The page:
Andy Freeberg has an amazing knack for capturing people involved with the art world. His current show offers a selection of images shot between 2009 and 2011 at art fairs in Basel, Switzerland; Miami and New York. The dozen pictures on view resemble life-size dioramas, in which dealers and their assistants interact with the art and their electronic devices, rather than with clients or the general public.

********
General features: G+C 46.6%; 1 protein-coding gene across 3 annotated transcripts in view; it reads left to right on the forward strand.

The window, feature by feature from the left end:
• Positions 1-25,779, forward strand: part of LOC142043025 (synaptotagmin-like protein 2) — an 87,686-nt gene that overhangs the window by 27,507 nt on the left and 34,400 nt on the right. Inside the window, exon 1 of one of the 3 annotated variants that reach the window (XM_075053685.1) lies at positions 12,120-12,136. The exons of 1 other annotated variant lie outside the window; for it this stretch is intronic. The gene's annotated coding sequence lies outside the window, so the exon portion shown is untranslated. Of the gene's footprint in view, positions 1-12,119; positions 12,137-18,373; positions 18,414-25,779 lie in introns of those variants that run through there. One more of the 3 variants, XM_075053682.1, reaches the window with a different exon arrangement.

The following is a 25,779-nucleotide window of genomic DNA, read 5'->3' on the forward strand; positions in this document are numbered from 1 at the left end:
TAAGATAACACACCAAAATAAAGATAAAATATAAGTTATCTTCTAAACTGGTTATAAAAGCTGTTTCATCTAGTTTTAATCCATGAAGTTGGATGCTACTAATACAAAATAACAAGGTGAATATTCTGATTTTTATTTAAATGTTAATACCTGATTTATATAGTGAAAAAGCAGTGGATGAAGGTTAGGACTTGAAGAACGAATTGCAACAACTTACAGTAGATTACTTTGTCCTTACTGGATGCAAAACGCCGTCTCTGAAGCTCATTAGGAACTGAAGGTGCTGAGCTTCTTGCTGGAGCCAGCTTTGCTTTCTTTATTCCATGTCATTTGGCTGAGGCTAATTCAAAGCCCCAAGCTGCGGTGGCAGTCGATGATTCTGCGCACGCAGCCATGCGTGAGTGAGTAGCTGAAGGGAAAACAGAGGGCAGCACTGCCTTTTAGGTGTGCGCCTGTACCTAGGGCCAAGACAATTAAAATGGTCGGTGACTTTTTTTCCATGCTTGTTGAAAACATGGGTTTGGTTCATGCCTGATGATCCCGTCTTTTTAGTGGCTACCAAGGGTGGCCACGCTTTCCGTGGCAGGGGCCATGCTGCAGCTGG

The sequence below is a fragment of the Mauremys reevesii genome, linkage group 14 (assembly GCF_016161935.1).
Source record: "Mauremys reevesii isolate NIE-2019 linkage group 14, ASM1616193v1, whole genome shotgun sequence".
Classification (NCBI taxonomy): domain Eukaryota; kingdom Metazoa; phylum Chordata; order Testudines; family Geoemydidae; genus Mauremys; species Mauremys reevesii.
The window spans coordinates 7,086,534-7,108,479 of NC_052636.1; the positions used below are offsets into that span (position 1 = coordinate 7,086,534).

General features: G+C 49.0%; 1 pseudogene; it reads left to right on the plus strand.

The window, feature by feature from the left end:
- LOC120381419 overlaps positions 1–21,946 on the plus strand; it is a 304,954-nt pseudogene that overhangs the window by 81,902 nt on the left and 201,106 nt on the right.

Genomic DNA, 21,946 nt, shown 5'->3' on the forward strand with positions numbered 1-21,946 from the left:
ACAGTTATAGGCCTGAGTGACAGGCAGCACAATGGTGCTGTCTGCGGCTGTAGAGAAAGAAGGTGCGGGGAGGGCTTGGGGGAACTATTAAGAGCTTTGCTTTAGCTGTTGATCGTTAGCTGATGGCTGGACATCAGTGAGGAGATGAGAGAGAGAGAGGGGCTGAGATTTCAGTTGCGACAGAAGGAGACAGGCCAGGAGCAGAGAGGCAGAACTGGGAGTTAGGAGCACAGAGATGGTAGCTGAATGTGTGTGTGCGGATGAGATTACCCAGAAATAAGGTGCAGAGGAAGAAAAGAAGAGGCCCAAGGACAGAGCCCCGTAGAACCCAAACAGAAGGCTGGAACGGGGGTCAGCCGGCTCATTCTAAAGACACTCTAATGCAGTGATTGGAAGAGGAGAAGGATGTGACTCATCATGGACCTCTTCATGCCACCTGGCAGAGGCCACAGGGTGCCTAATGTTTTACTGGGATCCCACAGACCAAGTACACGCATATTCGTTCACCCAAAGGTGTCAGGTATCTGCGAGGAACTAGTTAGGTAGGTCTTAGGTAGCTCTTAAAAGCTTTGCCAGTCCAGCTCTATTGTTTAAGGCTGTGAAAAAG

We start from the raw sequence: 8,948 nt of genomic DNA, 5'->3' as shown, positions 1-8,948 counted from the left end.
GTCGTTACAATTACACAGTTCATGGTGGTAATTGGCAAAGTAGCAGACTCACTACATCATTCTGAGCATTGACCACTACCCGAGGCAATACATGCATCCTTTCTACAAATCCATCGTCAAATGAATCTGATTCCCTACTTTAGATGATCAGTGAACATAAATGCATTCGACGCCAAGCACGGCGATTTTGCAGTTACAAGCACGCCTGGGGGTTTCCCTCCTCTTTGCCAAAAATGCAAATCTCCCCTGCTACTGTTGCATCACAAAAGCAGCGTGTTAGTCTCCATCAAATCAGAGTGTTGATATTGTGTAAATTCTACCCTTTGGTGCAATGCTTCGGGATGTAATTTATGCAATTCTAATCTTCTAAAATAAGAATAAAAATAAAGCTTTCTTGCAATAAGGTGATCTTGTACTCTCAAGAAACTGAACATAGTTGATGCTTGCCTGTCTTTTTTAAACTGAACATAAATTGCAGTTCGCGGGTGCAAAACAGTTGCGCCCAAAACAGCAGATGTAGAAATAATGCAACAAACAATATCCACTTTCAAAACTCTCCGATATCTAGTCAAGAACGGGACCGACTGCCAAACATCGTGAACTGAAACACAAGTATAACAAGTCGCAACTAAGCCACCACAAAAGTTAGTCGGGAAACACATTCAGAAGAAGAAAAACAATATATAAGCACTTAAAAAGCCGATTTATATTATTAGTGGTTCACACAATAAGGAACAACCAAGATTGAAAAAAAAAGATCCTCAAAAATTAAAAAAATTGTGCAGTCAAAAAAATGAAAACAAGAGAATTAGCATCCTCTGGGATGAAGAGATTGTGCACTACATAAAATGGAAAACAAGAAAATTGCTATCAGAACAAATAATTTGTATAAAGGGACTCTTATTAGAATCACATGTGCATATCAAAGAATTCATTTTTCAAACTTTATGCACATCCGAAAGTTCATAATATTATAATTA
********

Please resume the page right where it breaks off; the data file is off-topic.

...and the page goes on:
In one amusing juxtaposition, a woman in a booth for the downtown gallery Two Palms talks on her cell phone, while standing next to a Mel Bochner print that reads blah, blah, blah. A strawberry-blond assistant for the Andrea Rosen Gallery wears a yellow top that blends perfectly with the abstract photo behind her by Wolfgang Tillmans. Two men in matching dark suits stand in front of a trio of Ad Reinhardt’s all-black paintings like characters from a Samuel Beckett play. And dealer Sean Kelly, sitting beneath a massive Kehinde Wiley painting of a young black man in a classic death pose, covers his face with his hands as if he were in mourning. As Shakespeare wrote, “All the world’s a stage,” and in Freeberg’s work, every booth becomes one.—Paul Laster